I became a matchmaker while working at Wells Fargo as a product manager. I loved it so much I quit my 16-year career to make it my full-time job.

headshot of Shannon Lundgren in black dress

This as-told-to essay is based on a transcribed conversation with Shannon Lundgren, a matchmaker from San Francisco, California, about what her job is like. It has been edited for length and clarity.

I’m the CEO and founder of Shannon’s Circle Matchmaking based in San Francisco, California.

During my 16-year tenure at Wells Fargo from 2005 to 2021, I was responsible for the WellsFargo.com digital experience.

The public site sees billions of visitors every year. As a product manager leader, my team and I managed the homepage, site navigation, site search experience, and financial education area for both the desktop and mobile app experiences.

I discovered my career pivot fortuitously at the peak of burnout in my corporate life

It all started in July 2012 with an issue of Harvard Business School’s alumni magazine — my business school alma mater (I went to UC Berkeley for undergrad). A fellow alumna was featured in the magazine, telling the story of her matchmaking business and bootcamp to teach others how to become matchmakers.

As a super connector, I loved connecting people for business and pleasure. It also was great timing, after 10 years at a large company I was burned out from meeting mania, endless PowerPoint decks, and spinning my wheels with bureaucracy.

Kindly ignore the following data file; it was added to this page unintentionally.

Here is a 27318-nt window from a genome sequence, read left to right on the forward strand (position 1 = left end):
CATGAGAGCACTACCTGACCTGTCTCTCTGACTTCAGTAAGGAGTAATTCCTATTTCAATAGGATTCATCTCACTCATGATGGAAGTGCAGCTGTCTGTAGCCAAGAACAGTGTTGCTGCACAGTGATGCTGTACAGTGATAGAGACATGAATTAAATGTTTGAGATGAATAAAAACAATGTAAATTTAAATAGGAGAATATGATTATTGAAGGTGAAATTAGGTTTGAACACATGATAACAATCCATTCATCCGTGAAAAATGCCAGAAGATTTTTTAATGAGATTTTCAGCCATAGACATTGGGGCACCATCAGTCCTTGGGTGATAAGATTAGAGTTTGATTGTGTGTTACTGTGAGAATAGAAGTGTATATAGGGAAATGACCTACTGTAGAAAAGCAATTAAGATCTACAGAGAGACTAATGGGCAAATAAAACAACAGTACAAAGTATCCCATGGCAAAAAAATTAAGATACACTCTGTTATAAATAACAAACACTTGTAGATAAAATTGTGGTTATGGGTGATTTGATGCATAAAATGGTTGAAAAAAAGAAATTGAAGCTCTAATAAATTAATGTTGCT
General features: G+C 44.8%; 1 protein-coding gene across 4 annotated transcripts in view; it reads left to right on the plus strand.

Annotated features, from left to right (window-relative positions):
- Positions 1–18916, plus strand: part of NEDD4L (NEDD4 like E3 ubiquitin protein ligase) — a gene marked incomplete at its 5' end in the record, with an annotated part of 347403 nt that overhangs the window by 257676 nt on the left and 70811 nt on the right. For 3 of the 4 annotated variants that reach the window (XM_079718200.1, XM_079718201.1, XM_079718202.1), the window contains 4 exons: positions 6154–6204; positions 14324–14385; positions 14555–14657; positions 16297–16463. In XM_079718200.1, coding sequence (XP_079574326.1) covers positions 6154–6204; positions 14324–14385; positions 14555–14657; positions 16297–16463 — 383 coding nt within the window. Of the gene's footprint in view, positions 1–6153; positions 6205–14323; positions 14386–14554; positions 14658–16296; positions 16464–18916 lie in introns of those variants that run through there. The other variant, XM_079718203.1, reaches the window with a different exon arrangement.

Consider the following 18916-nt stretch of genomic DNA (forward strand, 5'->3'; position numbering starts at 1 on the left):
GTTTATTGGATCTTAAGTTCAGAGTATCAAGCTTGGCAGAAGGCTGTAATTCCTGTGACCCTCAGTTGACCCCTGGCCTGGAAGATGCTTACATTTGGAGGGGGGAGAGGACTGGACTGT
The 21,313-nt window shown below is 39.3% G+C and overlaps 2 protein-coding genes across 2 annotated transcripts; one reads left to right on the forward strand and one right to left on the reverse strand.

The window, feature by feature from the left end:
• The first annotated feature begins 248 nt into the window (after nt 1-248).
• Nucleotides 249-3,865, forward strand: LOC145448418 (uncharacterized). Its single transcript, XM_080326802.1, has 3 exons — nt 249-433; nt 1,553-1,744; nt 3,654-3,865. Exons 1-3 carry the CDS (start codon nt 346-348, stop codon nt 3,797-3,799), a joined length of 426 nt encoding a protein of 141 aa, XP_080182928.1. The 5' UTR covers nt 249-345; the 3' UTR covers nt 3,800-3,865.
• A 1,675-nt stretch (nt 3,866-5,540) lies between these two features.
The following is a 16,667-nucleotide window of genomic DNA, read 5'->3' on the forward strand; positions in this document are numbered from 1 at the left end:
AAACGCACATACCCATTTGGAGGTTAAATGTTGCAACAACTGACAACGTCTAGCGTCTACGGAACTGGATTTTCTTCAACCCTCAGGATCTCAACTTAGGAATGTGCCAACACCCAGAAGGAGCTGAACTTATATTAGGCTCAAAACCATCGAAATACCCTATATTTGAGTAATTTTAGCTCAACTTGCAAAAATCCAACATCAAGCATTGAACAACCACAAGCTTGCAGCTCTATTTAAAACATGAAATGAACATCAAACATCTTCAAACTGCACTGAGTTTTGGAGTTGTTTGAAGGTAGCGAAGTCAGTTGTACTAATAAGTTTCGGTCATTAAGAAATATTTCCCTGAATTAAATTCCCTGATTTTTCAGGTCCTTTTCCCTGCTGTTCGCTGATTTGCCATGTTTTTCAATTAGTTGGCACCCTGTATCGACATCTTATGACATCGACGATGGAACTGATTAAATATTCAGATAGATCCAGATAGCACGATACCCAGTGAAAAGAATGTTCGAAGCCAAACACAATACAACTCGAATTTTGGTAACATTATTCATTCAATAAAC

After the bootcamp, which cost $5,000 for three days in Denver, I knew this was something I wanted to pursue in the long run — but wanted to minimize the risks of starting a business from scratch — so I started my business on the side.

I received my first few leads from my matchmaking mentor, Rachel

One of these became a client and I introduced her to her future husband on the third introduction.

Over time, the word spread in my Harvard alumni community and I received a lot of interest in my services. Now, my clients come from the Harvard network, Google search, and word-of-mouth referrals.

After years of successfully matching clients and working out the business plan, I made the leap to run my matchmaking business full time in June 2021. In fact, I’d grown my business to the point that I’d be making less if I stayed on with my corporate role. This made it a no-brainer to make the leap.

My day is packed with interesting conversations with singles  

I connect regularly with my clients (they pay a flat fee for an engagement time period of six or 12 months), and meet with singles I’m vetting for their search — I speak to dozens of singles for the first time every week, which gives me a good pulse on trends.

I do consultations with prospective clients for matchmaking and date coaching. Additionally, I connect with other matchmakers and my own network for my searches to find the right matches for my clients.

I also work as The League’s dating app matchmaker

The League is a great fit with my network, so I approached the founder to create a program to offer boutique matchmaking for its members. It’s been a great success.

Currently, I’m writing a book proposal that’ll be the foundation for my digital course "The Love MBA." Many times singles feel disenchanted with dating — my work here is to show them how to turn it around in their favor.